Two useful blog posts for connecting in the discipline.

Two extremely useful posts went up while I was at MWPSA and are worth re-blogging.  While I am not sure if my readership is radically different than either site, it is still useful to spread the word. First, the Monkey Cage posted an update to their blogroll that I will soon copy.  It now includes all active political science bloggers that they could find.  Of course, if you are missing from the list, let them know. Second, Chris Albon at War and Health compiled a list of "35 global health, foreign affairs, and international security scholars, researchers, and experts active Continue reading Two useful blog posts for connecting in the discipline.

Data and Blogging

Ah Friday, a great day to do final edits on my and Julie's paper for Midwest – also a good time for a quick blog post with a somewhat misleading title as the two subjects refer to two seperate links. First, via Freakonomics, is a competition for the Fraser Institute to have them collect data.  You write up the brief that suggests what they collect and, if you are in the top 6 suggestions, they pay you.  Time to go through my bin of thoughts that usually begins with "If we had data for…" and ends with "we could then Continue reading Data and Blogging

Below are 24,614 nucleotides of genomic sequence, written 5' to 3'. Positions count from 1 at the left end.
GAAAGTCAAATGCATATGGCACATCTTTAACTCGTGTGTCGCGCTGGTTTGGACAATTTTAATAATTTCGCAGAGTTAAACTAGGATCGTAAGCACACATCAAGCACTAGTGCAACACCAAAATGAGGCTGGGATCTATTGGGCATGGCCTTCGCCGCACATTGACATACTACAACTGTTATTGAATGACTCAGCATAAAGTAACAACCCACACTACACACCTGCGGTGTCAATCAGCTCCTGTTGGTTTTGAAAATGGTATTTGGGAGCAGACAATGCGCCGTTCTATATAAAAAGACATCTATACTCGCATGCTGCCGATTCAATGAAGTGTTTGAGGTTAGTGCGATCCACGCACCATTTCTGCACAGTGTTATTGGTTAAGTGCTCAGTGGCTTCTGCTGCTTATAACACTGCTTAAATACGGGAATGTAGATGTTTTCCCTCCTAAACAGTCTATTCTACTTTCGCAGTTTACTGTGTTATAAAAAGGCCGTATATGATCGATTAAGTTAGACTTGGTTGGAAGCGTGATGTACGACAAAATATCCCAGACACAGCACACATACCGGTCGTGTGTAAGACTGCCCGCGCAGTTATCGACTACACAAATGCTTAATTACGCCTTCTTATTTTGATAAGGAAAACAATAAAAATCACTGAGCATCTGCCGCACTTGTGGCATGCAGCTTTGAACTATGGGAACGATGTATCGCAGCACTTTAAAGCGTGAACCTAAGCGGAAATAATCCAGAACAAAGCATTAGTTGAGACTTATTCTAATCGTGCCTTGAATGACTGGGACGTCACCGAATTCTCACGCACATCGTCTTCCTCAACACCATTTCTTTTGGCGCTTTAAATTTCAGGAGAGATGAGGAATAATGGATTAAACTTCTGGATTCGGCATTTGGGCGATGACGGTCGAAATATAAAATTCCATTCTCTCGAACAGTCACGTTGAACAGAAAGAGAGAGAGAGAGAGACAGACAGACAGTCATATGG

700 Fresh Posts to read…